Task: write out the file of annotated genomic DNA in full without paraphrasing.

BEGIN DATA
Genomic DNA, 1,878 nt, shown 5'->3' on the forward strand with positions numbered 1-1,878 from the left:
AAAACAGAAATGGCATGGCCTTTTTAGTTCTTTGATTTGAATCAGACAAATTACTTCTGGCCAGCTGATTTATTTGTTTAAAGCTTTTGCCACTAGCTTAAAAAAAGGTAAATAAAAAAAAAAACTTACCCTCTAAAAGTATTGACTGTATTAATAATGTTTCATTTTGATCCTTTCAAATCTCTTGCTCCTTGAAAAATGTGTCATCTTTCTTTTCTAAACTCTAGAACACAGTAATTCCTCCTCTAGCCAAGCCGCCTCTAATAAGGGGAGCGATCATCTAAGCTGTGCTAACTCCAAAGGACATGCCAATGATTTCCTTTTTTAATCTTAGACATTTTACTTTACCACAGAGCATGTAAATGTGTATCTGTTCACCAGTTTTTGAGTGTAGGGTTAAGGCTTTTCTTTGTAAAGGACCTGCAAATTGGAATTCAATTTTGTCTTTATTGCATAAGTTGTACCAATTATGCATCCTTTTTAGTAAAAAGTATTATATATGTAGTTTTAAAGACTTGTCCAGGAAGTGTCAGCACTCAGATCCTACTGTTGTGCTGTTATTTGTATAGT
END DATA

Genomic DNA, 1,878 nt, shown 5'->3' on the forward strand with positions numbered 1-1,878 from the left:
AAAACAGAAATGGCATGGCCTTTTTAGTTCTTTGATTTGAATCAGACAAATTACTTCTGGCCAGCTGATTTATTTGTTTAAAGCTTTTGCCACTAGCTTAAAAAAAGGTAAATAAAAAAAAAAACTTACCCTCTAAAAGTATTGACTGTATTAATAATGTTTCATTTTGATCCTTTCAAATCTCTTGCTCCTTGAAAAATGTGTCATCTTTCTTTTCTAAACTCTAGAACACAGTAATTCCTCCTCTAGCCAAGCCGCCTCTAATAAGGGGAGCGATCATCTAAGCTGTGCTAACTCCAAAGGACATGCCAATGATTTCCTTTTTTAATCTTAGACATTTTACTTTACCACAGAGCATGTAAATGTGTATCTGTTCACCAGTTTTTGAGTGTAGGGTTAAGGCTTTTCTTTGTAAAGGACCTGCAAATTGGAATTCAATTTTGTCTTTATTGCATAAGTTGTACCAATTATGCATCCTTTTTAGTAAAAAGTATTATATATGTAGTTTTAAAGACTTGTCCAGGAAGTGTCAGCACTCAGATCCTACTGTTGTGCTGTTATTTGTATAGT